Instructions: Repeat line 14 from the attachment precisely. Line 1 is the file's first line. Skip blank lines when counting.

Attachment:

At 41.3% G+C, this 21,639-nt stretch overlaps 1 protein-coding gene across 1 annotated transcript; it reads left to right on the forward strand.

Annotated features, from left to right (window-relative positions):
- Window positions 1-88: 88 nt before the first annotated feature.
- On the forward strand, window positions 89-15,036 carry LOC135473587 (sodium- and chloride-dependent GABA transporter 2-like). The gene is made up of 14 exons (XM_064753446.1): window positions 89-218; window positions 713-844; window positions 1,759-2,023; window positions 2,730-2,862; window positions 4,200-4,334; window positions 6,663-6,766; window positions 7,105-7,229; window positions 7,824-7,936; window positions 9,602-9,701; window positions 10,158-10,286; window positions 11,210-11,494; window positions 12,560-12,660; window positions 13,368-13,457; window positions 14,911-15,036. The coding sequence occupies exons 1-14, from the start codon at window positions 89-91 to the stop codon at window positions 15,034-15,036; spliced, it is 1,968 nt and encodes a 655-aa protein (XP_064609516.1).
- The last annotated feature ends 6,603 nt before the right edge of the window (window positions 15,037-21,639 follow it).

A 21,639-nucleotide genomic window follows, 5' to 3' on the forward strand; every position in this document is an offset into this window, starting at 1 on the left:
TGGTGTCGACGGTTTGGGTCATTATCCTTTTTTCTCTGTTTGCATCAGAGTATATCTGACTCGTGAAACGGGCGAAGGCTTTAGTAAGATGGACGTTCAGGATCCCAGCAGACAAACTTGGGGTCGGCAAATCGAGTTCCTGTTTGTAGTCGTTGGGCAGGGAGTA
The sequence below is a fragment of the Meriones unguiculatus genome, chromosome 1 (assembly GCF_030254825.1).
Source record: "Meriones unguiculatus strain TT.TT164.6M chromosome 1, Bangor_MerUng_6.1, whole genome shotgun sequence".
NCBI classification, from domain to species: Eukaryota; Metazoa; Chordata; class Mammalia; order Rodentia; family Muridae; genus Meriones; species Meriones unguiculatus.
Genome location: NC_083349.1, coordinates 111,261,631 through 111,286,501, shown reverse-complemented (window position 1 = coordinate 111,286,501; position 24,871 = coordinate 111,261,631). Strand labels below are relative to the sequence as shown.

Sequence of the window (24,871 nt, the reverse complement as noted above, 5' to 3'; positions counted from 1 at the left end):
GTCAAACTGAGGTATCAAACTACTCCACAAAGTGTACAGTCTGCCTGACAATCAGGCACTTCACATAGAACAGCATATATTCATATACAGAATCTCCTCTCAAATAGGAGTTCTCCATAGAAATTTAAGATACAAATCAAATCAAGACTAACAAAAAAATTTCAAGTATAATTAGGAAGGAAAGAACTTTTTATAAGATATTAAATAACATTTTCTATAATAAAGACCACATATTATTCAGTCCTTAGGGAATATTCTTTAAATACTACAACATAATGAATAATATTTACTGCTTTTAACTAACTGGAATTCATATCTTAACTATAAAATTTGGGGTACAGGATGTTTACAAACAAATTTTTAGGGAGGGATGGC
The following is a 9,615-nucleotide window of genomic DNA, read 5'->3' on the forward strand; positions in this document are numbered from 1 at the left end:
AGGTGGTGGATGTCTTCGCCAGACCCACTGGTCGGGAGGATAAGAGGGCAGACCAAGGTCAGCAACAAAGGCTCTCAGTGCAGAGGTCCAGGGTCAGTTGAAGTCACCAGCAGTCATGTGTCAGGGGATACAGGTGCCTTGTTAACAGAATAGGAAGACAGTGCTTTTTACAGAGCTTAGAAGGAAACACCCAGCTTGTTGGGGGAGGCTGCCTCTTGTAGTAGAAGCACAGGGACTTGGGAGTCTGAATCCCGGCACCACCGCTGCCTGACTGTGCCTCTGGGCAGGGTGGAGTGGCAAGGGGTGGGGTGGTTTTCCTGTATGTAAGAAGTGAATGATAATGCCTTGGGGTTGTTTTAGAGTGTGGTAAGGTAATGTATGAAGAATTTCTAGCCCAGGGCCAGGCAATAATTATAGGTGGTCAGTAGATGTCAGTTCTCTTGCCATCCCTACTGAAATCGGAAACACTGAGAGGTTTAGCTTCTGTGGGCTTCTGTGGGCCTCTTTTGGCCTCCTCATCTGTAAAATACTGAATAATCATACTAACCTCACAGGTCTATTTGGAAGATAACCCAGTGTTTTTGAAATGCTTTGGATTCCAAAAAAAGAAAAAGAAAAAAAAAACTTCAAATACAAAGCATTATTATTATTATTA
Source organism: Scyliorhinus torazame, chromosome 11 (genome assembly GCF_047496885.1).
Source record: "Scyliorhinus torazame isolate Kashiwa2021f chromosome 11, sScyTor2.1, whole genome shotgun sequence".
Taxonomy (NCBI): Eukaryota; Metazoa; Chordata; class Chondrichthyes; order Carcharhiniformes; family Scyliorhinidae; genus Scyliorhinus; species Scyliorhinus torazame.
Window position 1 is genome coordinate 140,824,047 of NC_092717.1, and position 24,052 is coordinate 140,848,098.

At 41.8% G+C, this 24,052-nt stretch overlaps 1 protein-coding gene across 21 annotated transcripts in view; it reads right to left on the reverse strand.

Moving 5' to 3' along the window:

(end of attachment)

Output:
The following is a 9,615-nucleotide window of genomic DNA, read 5'->3' on the forward strand; positions in this document are numbered from 1 at the left end: